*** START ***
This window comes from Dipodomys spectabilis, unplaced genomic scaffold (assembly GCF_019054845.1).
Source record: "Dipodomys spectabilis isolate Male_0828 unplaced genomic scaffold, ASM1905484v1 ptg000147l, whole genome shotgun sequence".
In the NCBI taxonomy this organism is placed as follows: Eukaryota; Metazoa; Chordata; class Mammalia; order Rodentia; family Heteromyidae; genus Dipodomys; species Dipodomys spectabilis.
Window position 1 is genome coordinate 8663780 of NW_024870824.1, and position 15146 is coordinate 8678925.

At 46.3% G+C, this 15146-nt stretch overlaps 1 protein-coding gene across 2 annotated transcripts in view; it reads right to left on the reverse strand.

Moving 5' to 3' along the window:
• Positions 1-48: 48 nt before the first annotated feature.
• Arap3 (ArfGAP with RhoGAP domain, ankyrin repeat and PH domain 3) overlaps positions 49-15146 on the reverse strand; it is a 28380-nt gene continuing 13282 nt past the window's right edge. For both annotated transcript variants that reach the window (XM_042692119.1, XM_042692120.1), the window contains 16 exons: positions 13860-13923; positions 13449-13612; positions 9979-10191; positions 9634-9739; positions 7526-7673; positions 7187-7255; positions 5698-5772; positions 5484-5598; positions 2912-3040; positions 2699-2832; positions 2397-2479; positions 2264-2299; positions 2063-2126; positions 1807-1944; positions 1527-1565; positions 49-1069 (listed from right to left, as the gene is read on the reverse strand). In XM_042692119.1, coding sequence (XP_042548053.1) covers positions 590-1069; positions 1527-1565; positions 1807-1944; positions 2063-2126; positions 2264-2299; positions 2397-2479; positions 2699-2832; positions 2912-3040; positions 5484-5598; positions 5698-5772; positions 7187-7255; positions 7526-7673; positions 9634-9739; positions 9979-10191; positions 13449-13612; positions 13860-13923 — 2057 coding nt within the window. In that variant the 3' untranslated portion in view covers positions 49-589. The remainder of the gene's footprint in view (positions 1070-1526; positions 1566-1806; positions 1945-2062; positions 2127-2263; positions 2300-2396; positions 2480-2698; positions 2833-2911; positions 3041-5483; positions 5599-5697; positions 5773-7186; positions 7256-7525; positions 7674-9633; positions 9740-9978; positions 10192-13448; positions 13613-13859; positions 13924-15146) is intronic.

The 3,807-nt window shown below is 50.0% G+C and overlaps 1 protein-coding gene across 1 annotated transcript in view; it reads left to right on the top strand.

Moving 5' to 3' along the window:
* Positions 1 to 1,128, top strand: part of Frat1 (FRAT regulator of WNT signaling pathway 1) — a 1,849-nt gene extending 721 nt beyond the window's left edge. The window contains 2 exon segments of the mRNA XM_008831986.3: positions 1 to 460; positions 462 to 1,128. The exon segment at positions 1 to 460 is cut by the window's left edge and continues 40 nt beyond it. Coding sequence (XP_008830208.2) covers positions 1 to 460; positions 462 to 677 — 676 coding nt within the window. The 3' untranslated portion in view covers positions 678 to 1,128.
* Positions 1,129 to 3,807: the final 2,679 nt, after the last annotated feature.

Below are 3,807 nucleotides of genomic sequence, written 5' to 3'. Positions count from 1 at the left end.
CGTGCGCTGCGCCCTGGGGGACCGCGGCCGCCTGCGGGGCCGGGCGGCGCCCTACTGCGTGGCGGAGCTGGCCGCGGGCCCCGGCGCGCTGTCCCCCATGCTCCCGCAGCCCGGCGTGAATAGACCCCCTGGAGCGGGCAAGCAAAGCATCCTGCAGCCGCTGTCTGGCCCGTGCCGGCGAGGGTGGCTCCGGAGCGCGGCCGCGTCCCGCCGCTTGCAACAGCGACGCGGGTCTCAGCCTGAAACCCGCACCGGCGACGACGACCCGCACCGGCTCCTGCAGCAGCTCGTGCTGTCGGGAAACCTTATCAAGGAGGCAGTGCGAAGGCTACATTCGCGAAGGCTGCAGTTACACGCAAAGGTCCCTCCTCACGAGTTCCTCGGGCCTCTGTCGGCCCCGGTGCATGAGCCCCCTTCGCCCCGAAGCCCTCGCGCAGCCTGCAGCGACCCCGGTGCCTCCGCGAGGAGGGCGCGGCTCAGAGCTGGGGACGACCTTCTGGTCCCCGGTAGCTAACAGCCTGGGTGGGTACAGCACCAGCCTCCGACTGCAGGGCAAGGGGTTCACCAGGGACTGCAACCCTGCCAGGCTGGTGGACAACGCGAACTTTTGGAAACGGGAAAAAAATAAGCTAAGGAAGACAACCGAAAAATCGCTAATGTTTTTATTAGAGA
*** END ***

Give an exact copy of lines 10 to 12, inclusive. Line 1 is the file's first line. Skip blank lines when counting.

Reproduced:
Moving 5' to 3' along the window:
* Positions 1 to 1,128, top strand: part of Frat1 (FRAT regulator of WNT signaling pathway 1) — a 1,849-nt gene extending 721 nt beyond the window's left edge. The window contains 2 exon segments of the mRNA XM_008831986.3: positions 1 to 460; positions 462 to 1,128. The exon segment at positions 1 to 460 is cut by the window's left edge and continues 40 nt beyond it. Coding sequence (XP_008830208.2) covers positions 1 to 460; positions 462 to 677 — 676 coding nt within the window. The 3' untranslated portion in view covers positions 678 to 1,128.
* Positions 1,129 to 3,807: the final 2,679 nt, after the last annotated feature.